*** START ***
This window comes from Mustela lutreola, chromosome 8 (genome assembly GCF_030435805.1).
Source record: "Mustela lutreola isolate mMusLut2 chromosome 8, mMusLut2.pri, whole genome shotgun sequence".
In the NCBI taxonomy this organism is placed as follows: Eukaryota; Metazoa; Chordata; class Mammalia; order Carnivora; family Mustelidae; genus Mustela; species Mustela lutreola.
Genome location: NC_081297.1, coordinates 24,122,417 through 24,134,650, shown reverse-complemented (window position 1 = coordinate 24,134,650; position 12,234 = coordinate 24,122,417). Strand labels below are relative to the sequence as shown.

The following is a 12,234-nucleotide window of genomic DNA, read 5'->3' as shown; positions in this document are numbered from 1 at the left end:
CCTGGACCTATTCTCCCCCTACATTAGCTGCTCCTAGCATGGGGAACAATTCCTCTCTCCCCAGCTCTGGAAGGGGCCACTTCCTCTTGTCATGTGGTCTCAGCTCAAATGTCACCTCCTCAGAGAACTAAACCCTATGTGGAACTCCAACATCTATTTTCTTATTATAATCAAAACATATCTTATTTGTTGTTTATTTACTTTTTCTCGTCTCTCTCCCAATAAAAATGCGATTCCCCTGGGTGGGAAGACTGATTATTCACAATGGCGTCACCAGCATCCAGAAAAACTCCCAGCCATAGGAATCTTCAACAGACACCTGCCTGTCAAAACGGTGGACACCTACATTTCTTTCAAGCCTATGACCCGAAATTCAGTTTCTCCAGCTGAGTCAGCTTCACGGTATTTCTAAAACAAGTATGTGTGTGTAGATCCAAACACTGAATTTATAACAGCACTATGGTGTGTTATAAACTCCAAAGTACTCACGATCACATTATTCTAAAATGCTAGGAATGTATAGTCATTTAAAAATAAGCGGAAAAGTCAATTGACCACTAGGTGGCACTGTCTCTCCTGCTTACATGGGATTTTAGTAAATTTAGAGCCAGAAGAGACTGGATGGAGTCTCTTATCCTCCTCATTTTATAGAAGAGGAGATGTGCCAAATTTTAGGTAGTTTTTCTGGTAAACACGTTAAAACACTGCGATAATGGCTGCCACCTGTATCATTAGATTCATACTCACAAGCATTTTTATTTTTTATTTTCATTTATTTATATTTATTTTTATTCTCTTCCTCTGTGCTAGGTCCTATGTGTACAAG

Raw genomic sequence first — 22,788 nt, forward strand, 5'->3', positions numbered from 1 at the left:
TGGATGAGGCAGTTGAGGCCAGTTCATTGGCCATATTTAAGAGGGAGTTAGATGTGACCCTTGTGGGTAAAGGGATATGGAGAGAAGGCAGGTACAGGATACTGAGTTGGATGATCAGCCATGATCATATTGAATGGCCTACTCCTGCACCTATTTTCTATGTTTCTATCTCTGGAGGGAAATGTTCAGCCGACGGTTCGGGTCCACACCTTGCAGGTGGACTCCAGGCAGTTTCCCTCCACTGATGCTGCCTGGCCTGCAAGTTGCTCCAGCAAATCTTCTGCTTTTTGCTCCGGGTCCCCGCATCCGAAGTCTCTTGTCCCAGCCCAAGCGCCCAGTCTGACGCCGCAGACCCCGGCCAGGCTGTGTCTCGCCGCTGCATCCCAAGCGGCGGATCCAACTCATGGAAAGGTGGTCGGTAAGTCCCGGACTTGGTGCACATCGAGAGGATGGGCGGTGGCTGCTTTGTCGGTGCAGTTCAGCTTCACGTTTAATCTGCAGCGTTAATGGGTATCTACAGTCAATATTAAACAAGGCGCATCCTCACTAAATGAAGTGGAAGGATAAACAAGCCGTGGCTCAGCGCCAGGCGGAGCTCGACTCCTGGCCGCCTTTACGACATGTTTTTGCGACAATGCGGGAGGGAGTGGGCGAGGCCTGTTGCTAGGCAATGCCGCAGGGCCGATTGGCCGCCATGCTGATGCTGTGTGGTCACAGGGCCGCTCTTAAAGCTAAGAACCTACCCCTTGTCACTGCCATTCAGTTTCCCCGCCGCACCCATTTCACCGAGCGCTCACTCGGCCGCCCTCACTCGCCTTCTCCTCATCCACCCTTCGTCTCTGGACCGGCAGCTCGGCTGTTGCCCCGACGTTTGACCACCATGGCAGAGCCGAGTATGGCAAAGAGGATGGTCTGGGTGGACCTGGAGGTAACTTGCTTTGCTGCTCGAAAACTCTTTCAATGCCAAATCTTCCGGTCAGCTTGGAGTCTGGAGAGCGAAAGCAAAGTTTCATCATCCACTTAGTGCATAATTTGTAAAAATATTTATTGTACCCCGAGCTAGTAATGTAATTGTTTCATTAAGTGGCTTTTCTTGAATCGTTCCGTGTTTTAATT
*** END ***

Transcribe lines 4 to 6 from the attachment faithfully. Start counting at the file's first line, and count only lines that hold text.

Genome location: NC_081297.1, coordinates 24,122,417 through 24,134,650, shown reverse-complemented (window position 1 = coordinate 24,134,650; position 12,234 = coordinate 24,122,417). Strand labels below are relative to the sequence as shown.

The following is a 12,234-nucleotide window of genomic DNA, read 5'->3' as shown; positions in this document are numbered from 1 at the left end:
CCTGGACCTATTCTCCCCCTACATTAGCTGCTCCTAGCATGGGGAACAATTCCTCTCTCCCCAGCTCTGGAAGGGGCCACTTCCTCTTGTCATGTGGTCTCAGCTCAAATGTCACCTCCTCAGAGAACTAAACCCTATGTGGAACTCCAACATCTATTTTCTTATTATAATCAAAACATATCTTATTTGTTGTTTATTTACTTTTTCTCGTCTCTCTCCCAATAAAAATGCGATTCCCCTGGGTGGGAAGACTGATTATTCACAATGGCGTCACCAGCATCCAGAAAAACTCCCAGCCATAGGAATCTTCAACAGACACCTGCCTGTCAAAACGGTGGACACCTACATTTCTTTCAAGCCTATGACCCGAAATTCAGTTTCTCCAGCTGAGTCAGCTTCACGGTATTTCTAAAACAAGTATGTGTGTGTAGATCCAAACACTGAATTTATAACAGCACTATGGTGTGTTATAAACTCCAAAGTACTCACGATCACATTATTCTAAAATGCTAGGAATGTATAGTCATTTAAAAATAAGCGGAAAAGTCAATTGACCACTAGGTGGCACTGTCTCTCCTGCTTACATGGGATTTTAGTAAATTTAGAGCCAGAAGAGACTGGATGGAGTCTCTTATCCTCCTCATTTTATAGAAGAGGAGATGTGCCAAATTTTAGGTAGTTTTTCTGGTAAACACGTTAAAACACTGCGATAATGGCTGCCACCTGTATCATTAGATTCATACTCACAAGCATTTTTATTTTTTATTTTCATTTATTTATATTTATTTTTATTCTCTTCCTCTGTGCTAGGTCCTATGTGTACAAG